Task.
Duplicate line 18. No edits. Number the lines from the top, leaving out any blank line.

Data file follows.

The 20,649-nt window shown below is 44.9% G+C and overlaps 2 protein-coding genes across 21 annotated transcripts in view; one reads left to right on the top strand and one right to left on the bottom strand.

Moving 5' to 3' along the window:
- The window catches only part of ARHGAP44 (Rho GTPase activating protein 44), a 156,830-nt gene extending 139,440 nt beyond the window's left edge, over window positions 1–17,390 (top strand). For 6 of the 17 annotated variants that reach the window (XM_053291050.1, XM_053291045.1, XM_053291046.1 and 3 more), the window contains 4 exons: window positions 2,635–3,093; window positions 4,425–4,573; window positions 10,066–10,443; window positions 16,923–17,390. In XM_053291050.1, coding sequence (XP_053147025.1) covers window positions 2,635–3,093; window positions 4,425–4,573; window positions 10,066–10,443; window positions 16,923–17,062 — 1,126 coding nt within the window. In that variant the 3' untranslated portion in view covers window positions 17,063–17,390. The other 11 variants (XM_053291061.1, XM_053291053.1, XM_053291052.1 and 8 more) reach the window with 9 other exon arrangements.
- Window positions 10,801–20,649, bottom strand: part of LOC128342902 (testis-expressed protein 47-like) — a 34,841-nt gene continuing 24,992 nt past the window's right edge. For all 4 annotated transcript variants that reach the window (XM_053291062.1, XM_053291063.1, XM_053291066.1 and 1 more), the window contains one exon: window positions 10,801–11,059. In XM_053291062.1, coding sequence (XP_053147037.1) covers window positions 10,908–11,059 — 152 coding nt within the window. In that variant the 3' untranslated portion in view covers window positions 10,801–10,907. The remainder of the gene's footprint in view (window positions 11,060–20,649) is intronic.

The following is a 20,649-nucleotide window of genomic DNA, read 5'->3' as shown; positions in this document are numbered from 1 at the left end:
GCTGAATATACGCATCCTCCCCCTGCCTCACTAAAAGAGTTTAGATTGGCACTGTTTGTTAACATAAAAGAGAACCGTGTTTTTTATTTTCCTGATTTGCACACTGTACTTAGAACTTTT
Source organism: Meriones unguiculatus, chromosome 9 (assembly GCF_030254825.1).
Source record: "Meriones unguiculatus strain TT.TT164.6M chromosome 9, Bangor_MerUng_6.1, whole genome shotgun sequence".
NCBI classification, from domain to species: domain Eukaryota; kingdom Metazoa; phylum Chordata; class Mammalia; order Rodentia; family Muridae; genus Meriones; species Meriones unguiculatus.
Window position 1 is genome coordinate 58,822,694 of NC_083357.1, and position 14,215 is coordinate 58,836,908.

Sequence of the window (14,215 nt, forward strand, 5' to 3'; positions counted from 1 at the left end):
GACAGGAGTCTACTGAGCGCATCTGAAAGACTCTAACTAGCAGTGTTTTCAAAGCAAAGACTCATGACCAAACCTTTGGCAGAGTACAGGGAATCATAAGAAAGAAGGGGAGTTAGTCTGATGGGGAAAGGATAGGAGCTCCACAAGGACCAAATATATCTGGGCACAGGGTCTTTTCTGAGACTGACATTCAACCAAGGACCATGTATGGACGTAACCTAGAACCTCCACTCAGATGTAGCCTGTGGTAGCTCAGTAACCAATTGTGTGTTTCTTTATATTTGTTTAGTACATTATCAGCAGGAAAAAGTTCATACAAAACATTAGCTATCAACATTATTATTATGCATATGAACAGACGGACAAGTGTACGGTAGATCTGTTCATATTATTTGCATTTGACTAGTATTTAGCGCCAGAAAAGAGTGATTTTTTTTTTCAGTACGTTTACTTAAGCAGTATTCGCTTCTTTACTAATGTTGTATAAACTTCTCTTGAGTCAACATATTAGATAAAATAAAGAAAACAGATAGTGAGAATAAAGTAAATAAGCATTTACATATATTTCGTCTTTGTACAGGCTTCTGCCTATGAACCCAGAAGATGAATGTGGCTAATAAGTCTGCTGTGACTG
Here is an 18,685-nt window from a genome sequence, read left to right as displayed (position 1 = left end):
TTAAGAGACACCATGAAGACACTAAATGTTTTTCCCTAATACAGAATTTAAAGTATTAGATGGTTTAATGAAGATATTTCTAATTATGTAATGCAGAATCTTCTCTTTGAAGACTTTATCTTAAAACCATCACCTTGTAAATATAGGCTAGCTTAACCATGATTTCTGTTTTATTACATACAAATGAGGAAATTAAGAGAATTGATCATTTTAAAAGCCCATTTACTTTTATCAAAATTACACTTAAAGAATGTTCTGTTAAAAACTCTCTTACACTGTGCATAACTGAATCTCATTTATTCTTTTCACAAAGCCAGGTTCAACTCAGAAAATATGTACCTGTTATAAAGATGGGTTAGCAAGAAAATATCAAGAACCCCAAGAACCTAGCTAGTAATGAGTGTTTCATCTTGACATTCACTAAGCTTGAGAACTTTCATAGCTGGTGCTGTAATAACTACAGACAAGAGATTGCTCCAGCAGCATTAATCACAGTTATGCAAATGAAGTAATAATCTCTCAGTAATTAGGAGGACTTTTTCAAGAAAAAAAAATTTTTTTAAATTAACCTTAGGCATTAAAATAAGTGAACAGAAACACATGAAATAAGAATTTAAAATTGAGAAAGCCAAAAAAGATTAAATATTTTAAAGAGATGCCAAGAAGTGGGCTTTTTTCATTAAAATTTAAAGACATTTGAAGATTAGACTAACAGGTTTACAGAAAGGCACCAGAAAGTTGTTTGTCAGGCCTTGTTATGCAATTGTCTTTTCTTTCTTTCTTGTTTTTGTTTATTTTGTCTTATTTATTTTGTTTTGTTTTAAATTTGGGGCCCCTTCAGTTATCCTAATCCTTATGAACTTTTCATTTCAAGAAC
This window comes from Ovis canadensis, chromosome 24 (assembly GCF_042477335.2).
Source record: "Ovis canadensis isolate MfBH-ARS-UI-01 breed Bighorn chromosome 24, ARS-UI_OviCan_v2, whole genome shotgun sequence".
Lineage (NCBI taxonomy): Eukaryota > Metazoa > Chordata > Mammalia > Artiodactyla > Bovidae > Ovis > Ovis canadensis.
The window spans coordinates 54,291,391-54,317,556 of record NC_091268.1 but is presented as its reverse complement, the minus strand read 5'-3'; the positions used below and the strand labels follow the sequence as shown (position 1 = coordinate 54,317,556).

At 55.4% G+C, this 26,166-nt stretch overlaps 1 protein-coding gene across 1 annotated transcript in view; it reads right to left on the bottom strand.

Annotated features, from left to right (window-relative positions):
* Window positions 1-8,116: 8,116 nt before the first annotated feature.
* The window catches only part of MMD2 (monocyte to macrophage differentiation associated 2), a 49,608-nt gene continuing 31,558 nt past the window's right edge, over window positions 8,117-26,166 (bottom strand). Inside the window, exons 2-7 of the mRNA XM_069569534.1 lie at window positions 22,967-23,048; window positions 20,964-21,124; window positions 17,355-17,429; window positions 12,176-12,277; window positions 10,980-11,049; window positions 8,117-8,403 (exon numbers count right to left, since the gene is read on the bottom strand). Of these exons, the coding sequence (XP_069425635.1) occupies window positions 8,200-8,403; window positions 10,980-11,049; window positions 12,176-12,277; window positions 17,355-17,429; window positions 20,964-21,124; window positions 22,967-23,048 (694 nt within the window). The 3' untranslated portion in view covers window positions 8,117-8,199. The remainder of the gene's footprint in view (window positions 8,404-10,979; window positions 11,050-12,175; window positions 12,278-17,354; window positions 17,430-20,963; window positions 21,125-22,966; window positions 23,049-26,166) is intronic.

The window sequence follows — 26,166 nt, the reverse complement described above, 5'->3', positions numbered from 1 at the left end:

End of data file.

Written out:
The window spans coordinates 54,291,391-54,317,556 of record NC_091268.1 but is presented as its reverse complement, the minus strand read 5'-3'; the positions used below and the strand labels follow the sequence as shown (position 1 = coordinate 54,317,556).